The grandest challenge: Overcoming un-sustainability

This is an appeal to conceive today’s grand societal challenges as interconnected problems of sustainability. The prime question asked is therefore how current unsustainability can be overcome by realizing just transformations towards economies that thrive within planetary boundaries. Un-sustainability, overshadowed today only by the news of ruthless war and repression, manifests as existentially threatening social and environmental outcomes. These include the likely depletion of 1.5° C carbon budgets that risks crossing dangerous tipping thresholds already this decade1,2, the continued and irreversible loss of biodiversity worldwide3, and the mostly diametrically opposed distribution of the causes and consequences of ecological breakdown between the rich and the poor, the global North and South, and between settlers and Indigenous people.4 To contribute to the resolution of such problems as students, researchers, and teachers, following good intentions or the conventions of ‘cumulative’ science is not enough. We need to act, ask the right questions, and challenge much of the status quo, especially the economic ideas and practices that underpin un-sustainability. This post highlights three – hopefully thought provoking – contentions to spark future debate at economics and business faculties and in related fields. 

It’s a problem of scale, not scarcity

The allocation of scarce resources is often posited as the central problem of economics. In a context of sustainability, the real problem however is one of scale: not only do our economies produce too much to stay within planetary limits, at the same time this overproduction is also incommensurate with human needs and inequitably distributed. Consider the example of energy. Average final energy demand in OECD countries and the rest of Europe (here referred to as ‘global North’) amounts to about 130 GJ per capita per year, which is about ten times than that of the global South.5 This inequality aggravates with income: the bottom half of the population is responsible for less than 20% of final energy consumption, which is less of what the top 5% income earners consume.6 Meanwhile, research on decent energy living standards quantifies human needs at about 13 to 50 GJ per year and person, depending on context and estimate.7,8 Hence, in Western-industrialized economies we consume energy above scale – energy that continues to come with more than two-thirds from fossil-based sources and whose combustion causes more than 80% of global CO2 emissions.1,5 On the production side of energy, the problem of scale, not scarcity, is illustrated by the roughly 55.000 still undeveloped upstream oil and gas projects for which official exploration permits exist but whose final investment decisions are still pending.9 None of these projects should be developed in a 1.5° C scenario and the International Energy Agency estimates that this would not even be needed given new technologies.10 That many of these projects are still likely to be developed is due to a combination of factors relating to the political economy of fossil fuels. These include state-industry alliances (e.g., through investment protection treaties), the targeted dissemination of legitimizing narratives of fossil fuels (e.g., through ‘technological fixes’ such as large-scale carbon capture, utilization and storage) as well as the largely unfettered and exorbitant profitability of satisfying energy demand. As the latter is shifting to the global South where demand is growing and carbon prices low, it appears more urgent than ever to seriously confront the problem of scale.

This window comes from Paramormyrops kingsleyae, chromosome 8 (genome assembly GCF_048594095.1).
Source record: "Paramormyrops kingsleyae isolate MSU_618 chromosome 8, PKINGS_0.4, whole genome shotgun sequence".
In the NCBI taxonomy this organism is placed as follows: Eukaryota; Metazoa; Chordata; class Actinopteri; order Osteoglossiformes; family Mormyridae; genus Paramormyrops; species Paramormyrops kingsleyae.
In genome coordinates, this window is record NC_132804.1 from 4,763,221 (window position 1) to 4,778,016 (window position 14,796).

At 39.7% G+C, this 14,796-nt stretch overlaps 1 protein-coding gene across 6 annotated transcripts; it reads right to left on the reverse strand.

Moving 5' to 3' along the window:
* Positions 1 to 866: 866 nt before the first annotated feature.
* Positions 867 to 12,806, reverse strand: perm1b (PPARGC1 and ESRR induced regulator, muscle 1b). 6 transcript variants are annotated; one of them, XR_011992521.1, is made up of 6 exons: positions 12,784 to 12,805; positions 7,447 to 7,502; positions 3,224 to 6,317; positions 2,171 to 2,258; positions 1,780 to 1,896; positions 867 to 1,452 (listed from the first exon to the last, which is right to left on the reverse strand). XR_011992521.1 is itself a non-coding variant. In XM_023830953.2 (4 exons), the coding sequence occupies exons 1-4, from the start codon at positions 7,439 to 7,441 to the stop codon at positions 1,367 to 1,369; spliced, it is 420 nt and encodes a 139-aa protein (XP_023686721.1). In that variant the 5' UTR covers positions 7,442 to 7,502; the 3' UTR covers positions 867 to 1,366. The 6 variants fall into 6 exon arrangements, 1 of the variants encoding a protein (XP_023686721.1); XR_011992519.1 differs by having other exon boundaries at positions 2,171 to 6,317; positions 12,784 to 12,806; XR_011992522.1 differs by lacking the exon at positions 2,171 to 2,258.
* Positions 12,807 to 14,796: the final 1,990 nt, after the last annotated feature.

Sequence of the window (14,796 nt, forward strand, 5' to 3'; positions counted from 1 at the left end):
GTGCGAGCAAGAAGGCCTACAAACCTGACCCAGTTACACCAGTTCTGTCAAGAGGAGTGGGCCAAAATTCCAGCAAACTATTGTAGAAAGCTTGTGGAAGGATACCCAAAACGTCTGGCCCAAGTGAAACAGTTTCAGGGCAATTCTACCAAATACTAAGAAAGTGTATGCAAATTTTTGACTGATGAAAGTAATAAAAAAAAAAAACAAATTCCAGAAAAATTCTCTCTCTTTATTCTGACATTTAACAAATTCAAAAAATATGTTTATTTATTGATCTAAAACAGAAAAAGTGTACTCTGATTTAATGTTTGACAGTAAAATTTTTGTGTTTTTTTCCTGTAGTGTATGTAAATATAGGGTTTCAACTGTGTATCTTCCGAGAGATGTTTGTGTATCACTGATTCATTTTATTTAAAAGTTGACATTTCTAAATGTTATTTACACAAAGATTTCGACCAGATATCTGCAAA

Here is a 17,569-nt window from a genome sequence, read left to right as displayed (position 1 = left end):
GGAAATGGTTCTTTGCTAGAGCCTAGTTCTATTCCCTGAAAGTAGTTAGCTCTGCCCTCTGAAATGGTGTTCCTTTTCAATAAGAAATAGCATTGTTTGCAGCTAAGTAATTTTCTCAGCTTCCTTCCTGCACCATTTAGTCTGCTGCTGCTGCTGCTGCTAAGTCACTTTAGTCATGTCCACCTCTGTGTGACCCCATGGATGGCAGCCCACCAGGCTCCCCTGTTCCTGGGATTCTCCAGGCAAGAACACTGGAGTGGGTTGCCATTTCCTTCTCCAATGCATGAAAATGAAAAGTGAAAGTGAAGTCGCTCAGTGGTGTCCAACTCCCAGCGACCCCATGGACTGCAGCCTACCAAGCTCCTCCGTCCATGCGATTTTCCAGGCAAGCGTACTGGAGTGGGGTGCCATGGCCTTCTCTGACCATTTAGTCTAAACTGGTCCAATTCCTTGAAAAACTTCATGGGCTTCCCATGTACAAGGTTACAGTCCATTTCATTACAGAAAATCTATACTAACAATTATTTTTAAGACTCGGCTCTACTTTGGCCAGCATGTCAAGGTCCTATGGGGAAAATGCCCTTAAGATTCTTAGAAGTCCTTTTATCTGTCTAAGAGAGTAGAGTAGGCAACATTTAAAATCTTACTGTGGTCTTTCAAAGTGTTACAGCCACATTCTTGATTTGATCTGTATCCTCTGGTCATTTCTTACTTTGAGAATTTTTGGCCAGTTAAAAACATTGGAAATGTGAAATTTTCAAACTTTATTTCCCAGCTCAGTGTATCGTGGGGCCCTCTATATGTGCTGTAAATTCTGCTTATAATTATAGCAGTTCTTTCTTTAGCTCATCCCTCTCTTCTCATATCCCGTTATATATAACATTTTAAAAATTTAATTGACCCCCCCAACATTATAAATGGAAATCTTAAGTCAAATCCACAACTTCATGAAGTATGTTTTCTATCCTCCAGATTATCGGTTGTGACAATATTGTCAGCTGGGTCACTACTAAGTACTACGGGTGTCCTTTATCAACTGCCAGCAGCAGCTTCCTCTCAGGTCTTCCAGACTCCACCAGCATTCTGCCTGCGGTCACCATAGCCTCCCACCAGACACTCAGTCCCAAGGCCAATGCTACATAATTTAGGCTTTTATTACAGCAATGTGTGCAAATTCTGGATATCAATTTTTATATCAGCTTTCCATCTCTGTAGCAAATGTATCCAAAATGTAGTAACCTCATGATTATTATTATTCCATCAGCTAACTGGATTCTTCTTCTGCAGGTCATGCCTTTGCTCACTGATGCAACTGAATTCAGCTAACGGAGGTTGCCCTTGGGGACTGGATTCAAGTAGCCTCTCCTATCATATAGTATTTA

Human and planetary well-being before profits